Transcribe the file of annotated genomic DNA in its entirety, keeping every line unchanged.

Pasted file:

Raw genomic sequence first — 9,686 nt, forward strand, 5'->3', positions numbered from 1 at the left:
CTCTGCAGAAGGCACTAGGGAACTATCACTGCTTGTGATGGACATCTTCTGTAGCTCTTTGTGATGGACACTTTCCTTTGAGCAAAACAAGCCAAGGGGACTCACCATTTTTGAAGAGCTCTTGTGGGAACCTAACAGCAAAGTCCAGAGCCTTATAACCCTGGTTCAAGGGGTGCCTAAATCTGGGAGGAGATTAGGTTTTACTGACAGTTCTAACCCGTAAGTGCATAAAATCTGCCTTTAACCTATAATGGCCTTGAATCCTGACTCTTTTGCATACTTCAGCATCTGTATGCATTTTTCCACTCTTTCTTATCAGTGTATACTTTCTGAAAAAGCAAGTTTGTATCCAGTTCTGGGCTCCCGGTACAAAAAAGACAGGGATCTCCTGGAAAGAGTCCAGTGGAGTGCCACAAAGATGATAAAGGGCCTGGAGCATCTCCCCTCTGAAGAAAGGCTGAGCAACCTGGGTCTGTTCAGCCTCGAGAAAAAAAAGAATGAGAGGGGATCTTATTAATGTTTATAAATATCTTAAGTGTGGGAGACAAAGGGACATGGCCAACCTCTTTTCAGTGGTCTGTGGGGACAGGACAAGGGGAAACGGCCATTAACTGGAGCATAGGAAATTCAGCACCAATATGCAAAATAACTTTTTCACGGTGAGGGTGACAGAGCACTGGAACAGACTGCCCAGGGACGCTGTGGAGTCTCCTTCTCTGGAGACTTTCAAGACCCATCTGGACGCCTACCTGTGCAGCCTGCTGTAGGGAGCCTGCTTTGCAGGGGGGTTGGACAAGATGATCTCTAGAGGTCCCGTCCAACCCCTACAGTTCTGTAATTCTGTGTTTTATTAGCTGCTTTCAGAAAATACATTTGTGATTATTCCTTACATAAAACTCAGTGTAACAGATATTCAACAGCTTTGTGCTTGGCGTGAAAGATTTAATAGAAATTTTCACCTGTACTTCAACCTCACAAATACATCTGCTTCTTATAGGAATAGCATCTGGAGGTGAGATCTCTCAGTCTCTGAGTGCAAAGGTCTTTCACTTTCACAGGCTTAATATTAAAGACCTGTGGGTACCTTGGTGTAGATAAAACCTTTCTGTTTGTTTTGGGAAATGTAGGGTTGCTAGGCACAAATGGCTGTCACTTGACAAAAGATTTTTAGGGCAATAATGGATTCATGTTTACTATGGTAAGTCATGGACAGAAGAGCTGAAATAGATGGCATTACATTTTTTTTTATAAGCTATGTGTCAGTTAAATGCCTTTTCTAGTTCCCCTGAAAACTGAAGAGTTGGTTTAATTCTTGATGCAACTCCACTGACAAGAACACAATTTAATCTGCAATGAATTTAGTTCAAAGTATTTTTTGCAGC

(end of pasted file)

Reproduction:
Raw genomic sequence first — 9,686 nt, forward strand, 5'->3', positions numbered from 1 at the left:
CTCTGCAGAAGGCACTAGGGAACTATCACTGCTTGTGATGGACATCTTCTGTAGCTCTTTGTGATGGACACTTTCCTTTGAGCAAAACAAGCCAAGGGGACTCACCATTTTTGAAGAGCTCTTGTGGGAACCTAACAGCAAAGTCCAGAGCCTTATAACCCTGGTTCAAGGGGTGCCTAAATCTGGGAGGAGATTAGGTTTTACTGACAGTTCTAACCCGTAAGTGCATAAAATCTGCCTTTAACCTATAATGGCCTTGAATCCTGACTCTTTTGCATACTTCAGCATCTGTATGCATTTTTCCACTCTTTCTTATCAGTGTATACTTTCTGAAAAAGCAAGTTTGTATCCAGTTCTGGGCTCCCGGTACAAAAAAGACAGGGATCTCCTGGAAAGAGTCCAGTGGAGTGCCACAAAGATGATAAAGGGCCTGGAGCATCTCCCCTCTGAAGAAAGGCTGAGCAACCTGGGTCTGTTCAGCCTCGAGAAAAAAAAGAATGAGAGGGGATCTTATTAATGTTTATAAATATCTTAAGTGTGGGAGACAAAGGGACATGGCCAACCTCTTTTCAGTGGTCTGTGGGGACAGGACAAGGGGAAACGGCCATTAACTGGAGCATAGGAAATTCAGCACCAATATGCAAAATAACTTTTTCACGGTGAGGGTGACAGAGCACTGGAACAGACTGCCCAGGGACGCTGTGGAGTCTCCTTCTCTGGAGACTTTCAAGACCCATCTGGACGCCTACCTGTGCAGCCTGCTGTAGGGAGCCTGCTTTGCAGGGGGGTTGGACAAGATGATCTCTAGAGGTCCCGTCCAACCCCTACAGTTCTGTAATTCTGTGTTTTATTAGCTGCTTTCAGAAAATACATTTGTGATTATTCCTTACATAAAACTCAGTGTAACAGATATTCAACAGCTTTGTGCTTGGCGTGAAAGATTTAATAGAAATTTTCACCTGTACTTCAACCTCACAAATACATCTGCTTCTTATAGGAATAGCATCTGGAGGTGAGATCTCTCAGTCTCTGAGTGCAAAGGTCTTTCACTTTCACAGGCTTAATATTAAAGACCTGTGGGTACCTTGGTGTAGATAAAACCTTTCTGTTTGTTTTGGGAAATGTAGGGTTGCTAGGCACAAATGGCTGTCACTTGACAAAAGATTTTTAGGGCAATAATGGATTCATGTTTACTATGGTAAGTCATGGACAGAAGAGCTGAAATAGATGGCATTACATTTTTTTTTATAAGCTATGTGTCAGTTAAATGCCTTTTCTAGTTCCCCTGAAAACTGAAGAGTTGGTTTAATTCTTGATGCAACTCCACTGACAAGAACACAATTTAATCTGCAATGAATTTAGTTCAAAGTATTTTTTGCAGC